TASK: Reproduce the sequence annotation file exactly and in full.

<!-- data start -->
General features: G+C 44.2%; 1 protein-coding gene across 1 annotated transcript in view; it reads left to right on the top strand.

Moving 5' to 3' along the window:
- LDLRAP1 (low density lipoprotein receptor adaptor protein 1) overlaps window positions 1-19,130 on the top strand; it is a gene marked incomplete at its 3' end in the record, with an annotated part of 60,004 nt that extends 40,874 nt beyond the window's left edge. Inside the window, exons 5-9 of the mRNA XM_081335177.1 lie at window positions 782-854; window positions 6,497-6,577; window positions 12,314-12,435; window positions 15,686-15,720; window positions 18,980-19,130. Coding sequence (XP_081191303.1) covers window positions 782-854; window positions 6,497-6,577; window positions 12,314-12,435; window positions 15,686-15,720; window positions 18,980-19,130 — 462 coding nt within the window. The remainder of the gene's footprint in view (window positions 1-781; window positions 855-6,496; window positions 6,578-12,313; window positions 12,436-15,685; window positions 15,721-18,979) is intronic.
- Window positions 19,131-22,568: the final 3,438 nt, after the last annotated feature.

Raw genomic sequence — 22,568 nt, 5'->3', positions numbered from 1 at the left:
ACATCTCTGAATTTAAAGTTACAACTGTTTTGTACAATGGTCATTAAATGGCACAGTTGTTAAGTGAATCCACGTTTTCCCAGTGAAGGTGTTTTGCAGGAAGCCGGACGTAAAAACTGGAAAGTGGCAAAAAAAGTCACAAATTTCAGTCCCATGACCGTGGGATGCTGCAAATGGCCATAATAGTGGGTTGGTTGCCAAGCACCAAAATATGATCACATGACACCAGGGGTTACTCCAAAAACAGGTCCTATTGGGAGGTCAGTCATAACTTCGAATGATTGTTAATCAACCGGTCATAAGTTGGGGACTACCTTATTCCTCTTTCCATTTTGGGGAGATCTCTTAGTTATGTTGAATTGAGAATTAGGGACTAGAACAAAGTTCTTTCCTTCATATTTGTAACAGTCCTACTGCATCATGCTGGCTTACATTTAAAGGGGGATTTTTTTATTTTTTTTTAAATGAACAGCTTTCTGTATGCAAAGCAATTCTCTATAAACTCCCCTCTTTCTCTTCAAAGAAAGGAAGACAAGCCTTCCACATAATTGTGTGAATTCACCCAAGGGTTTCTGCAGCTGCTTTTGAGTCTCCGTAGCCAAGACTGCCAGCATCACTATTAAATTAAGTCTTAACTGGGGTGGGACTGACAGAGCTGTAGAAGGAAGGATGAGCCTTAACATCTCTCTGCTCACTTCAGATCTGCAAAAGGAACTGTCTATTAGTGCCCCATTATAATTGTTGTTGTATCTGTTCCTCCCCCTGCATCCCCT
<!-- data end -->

General features: G+C 44.2%; 1 protein-coding gene across 1 annotated transcript in view; it reads left to right on the top strand.

Moving 5' to 3' along the window:
- LDLRAP1 (low density lipoprotein receptor adaptor protein 1) overlaps window positions 1-19,130 on the top strand; it is a gene marked incomplete at its 3' end in the record, with an annotated part of 60,004 nt that extends 40,874 nt beyond the window's left edge. Inside the window, exons 5-9 of the mRNA XM_081335177.1 lie at window positions 782-854; window positions 6,497-6,577; window positions 12,314-12,435; window positions 15,686-15,720; window positions 18,980-19,130. Coding sequence (XP_081191303.1) covers window positions 782-854; window positions 6,497-6,577; window positions 12,314-12,435; window positions 15,686-15,720; window positions 18,980-19,130 — 462 coding nt within the window. The remainder of the gene's footprint in view (window positions 1-781; window positions 855-6,496; window positions 6,578-12,313; window positions 12,436-15,685; window positions 15,721-18,979) is intronic.
- Window positions 19,131-22,568: the final 3,438 nt, after the last annotated feature.

Raw genomic sequence — 22,568 nt, 5'->3', positions numbered from 1 at the left:
ACATCTCTGAATTTAAAGTTACAACTGTTTTGTACAATGGTCATTAAATGGCACAGTTGTTAAGTGAATCCACGTTTTCCCAGTGAAGGTGTTTTGCAGGAAGCCGGACGTAAAAACTGGAAAGTGGCAAAAAAAGTCACAAATTTCAGTCCCATGACCGTGGGATGCTGCAAATGGCCATAATAGTGGGTTGGTTGCCAAGCACCAAAATATGATCACATGACACCAGGGGTTACTCCAAAAACAGGTCCTATTGGGAGGTCAGTCATAACTTCGAATGATTGTTAATCAACCGGTCATAAGTTGGGGACTACCTTATTCCTCTTTCCATTTTGGGGAGATCTCTTAGTTATGTTGAATTGAGAATTAGGGACTAGAACAAAGTTCTTTCCTTCATATTTGTAACAGTCCTACTGCATCATGCTGGCTTACATTTAAAGGGGGATTTTTTTATTTTTTTTTAAATGAACAGCTTTCTGTATGCAAAGCAATTCTCTATAAACTCCCCTCTTTCTCTTCAAAGAAAGGAAGACAAGCCTTCCACATAATTGTGTGAATTCACCCAAGGGTTTCTGCAGCTGCTTTTGAGTCTCCGTAGCCAAGACTGCCAGCATCACTATTAAATTAAGTCTTAACTGGGGTGGGACTGACAGAGCTGTAGAAGGAAGGATGAGCCTTAACATCTCTCTGCTCACTTCAGATCTGCAAAAGGAACTGTCTATTAGTGCCCCATTATAATTGTTGTTGTATCTGTTCCTCCCCCTGCATCCCCT